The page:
He claimed it was all a dream, but I don't understand how he could say that. I knew he was hiding something - I knew him well enough to tell that - but I could not grasp at what.

It was my fault, really, that we moved to London in the end. One day, after school, I waited by the cove longer than I usually did, and stupidly, I fell asleep. The tide rose up around me, and by the time Connor found me, I was soaked, cold and I had caught a slight fever.

It was not much, but that set my mother off completely. The very next day, she had told us that she had booked a one way train journey to London for the next week, when I got better.

It was odd. I was sure she didn't know about my goings to the cove as I had concealed them very well, and I was so sure that Connor had not told her. She said she had another reason, but she would not tell me what, and apparently, she had not told Roger either.

Either way, no one could argue. We packed all our bags, and the next week, with only fleeting, sudden goodbyes with our old neighbours and friends in Cornwall, we left.

It's been a while since then.

Now I do not feel as much as I do for Ingo. Only the lies and deceit leave bitter tastes in my mouth.

I have gotten better in the last half year I have been in London. So much so on the outside, that my mother has finally allowed me to take this journey with Connor back to Cornwall to visit Rainbow and Granny Carne and everyone else left back there - as they could not come to visit us, and mum and Roger cannot leave work.

Ingo is a mere memory to me now. It was a time long ago, and for now on, to me, only the present will really matter.


Connor is right. Cornwall feels more like home than London ever was.

We get here at dark, three hours later than the time we were expecting. The leaflet we were given was not all accurate, after all. I give a sigh, but Connor just laughs.

It's like we are being plunged into a completely new world. Everything is different. Where London is all bright and loud, with sky scraping buildings and tall flats from everywhere the eye can see, Cornwall is green, and natural, and quiet. And I feel like I finally belong again.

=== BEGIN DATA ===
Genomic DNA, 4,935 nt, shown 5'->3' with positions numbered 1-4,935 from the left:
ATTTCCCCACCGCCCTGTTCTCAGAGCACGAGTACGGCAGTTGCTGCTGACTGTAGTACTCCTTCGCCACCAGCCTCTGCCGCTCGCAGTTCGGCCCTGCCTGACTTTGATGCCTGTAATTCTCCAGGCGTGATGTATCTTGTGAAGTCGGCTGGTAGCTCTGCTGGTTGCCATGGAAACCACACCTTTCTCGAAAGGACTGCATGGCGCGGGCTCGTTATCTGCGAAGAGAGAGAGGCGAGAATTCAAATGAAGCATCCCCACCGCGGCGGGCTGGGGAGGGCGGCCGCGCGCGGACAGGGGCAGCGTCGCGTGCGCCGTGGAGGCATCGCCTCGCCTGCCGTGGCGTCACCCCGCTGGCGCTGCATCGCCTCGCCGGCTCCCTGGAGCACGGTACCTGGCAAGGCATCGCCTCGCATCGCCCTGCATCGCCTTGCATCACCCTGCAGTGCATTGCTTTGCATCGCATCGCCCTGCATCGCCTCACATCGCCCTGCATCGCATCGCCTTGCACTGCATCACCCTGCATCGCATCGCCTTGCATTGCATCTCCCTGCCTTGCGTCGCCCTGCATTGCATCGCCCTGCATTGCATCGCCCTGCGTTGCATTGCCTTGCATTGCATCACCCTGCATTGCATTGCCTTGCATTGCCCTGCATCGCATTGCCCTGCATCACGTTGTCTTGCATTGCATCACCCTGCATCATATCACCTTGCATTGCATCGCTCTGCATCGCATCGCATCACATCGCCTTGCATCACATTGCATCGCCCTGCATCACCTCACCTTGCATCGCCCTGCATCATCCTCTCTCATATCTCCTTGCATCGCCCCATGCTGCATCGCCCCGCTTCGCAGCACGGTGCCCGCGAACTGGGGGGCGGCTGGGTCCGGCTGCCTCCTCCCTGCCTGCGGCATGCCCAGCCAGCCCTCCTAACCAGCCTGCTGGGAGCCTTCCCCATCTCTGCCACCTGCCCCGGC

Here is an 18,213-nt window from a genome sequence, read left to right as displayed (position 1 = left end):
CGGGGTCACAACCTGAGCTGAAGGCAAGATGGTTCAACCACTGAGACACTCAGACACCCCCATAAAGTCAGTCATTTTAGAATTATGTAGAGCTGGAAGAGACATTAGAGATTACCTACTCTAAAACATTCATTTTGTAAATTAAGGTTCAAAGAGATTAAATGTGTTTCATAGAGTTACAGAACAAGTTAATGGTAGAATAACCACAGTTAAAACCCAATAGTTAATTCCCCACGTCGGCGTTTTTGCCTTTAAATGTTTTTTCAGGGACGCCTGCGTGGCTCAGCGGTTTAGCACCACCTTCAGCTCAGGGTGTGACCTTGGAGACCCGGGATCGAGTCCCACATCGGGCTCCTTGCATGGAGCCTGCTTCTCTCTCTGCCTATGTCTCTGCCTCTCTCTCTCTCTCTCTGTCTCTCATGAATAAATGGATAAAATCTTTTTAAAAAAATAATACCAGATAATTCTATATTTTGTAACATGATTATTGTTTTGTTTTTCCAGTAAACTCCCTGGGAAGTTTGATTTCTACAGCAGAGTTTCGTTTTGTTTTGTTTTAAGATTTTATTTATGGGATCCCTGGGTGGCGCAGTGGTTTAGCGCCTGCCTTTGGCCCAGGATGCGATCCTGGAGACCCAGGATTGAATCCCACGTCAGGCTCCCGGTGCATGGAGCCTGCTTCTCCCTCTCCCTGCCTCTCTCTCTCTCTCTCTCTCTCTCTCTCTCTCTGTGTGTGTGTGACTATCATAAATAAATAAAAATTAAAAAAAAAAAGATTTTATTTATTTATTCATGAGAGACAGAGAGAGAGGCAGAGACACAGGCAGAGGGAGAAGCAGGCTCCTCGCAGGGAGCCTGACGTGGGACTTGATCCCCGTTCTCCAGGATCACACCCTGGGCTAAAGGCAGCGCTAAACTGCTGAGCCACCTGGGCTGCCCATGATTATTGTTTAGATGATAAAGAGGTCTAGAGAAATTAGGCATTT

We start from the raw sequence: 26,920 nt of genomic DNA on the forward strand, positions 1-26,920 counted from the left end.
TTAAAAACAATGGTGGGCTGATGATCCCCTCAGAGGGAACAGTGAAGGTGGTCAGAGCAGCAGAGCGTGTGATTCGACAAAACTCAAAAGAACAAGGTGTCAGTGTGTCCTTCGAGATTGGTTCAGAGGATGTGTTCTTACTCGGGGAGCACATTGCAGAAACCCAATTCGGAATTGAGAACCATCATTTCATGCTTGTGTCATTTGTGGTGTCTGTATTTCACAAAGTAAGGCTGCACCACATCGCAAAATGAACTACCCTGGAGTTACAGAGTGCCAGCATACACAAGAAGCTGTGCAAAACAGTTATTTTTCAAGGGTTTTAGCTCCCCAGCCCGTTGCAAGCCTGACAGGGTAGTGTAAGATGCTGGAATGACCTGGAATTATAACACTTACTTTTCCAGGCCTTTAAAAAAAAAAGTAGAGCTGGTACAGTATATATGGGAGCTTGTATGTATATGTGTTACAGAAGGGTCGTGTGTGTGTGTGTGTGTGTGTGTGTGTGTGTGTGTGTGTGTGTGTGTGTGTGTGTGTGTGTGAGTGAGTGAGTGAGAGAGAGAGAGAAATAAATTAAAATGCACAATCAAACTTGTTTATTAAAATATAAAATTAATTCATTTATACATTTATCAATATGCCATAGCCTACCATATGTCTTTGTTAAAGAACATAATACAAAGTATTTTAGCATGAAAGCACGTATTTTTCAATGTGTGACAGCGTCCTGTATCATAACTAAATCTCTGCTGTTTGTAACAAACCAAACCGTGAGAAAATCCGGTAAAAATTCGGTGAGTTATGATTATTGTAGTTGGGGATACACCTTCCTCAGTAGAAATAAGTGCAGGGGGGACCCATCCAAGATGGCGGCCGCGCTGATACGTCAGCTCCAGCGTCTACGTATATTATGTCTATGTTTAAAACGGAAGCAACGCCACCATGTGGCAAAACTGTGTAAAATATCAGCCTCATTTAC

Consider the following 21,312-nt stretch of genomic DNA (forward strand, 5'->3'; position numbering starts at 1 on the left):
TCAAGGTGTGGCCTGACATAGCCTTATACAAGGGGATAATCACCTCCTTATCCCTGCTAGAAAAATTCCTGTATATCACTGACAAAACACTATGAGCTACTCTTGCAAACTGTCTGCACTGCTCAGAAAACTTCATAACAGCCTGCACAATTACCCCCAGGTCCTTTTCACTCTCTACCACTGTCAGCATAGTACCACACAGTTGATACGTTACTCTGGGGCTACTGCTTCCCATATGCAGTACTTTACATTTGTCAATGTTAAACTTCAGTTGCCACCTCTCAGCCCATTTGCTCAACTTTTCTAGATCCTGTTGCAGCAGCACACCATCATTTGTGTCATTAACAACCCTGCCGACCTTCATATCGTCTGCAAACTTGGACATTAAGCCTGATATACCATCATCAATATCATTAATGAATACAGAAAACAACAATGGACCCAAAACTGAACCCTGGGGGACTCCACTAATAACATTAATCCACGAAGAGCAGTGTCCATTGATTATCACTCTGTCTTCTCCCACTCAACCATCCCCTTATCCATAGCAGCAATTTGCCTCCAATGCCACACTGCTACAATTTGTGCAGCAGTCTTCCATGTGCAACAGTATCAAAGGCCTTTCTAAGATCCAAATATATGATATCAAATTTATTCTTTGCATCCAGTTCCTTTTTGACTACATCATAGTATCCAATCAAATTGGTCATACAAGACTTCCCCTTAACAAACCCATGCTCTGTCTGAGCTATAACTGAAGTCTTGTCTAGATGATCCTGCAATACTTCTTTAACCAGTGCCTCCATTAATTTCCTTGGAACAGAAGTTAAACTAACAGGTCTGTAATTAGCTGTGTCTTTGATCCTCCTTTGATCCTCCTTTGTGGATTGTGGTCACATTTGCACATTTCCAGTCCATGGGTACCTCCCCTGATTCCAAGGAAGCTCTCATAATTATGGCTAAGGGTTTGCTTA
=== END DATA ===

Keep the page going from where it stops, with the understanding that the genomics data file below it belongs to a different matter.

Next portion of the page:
We enter our old house, and it's dark. We, meaning me, Connor and Roger convinced mum not to sell the house, and I'm glad we did that. She argued back about money and rents and bills, but deep inside, I could tell she didn't want to sell it either.

She has finally put dad behind, just like Connor put Elvira behind, and I put Faro behind, but the house is still special. It holds memories. Some were nice, some not so much.

But it's history now.

After we have unpacked all of our bags we stand in the empty corridor, regarding what used to be the living room.

"This feels weird." Connor says flatly.

I nod in agreement, and start flicking through my bags again, when Connors mobile rings.

"It was Rainbow," He tells me, "She called a little earlier, and I promised that we'd visit her once we arrived."

"Let's go now then," I tell him, smiling, "I want to see her too!"

Connor laughs, and puts into his bag the presents we bought for Rainbow from London. I have missed Rainbow; and in all honesty, she was one of the people I had missed most while we were away. We have talked over the phone, but it was just not the same. I miss her most along with Sadie. We had to leave her behind with Rainbow as the journey would have been too tough on her. Granny Carne had offered to look after her if no one else was willing before, but I did not want to leave another responsibility in her hands, no matter how strong and reliable she was. Besides, Rainbow liked Sadie.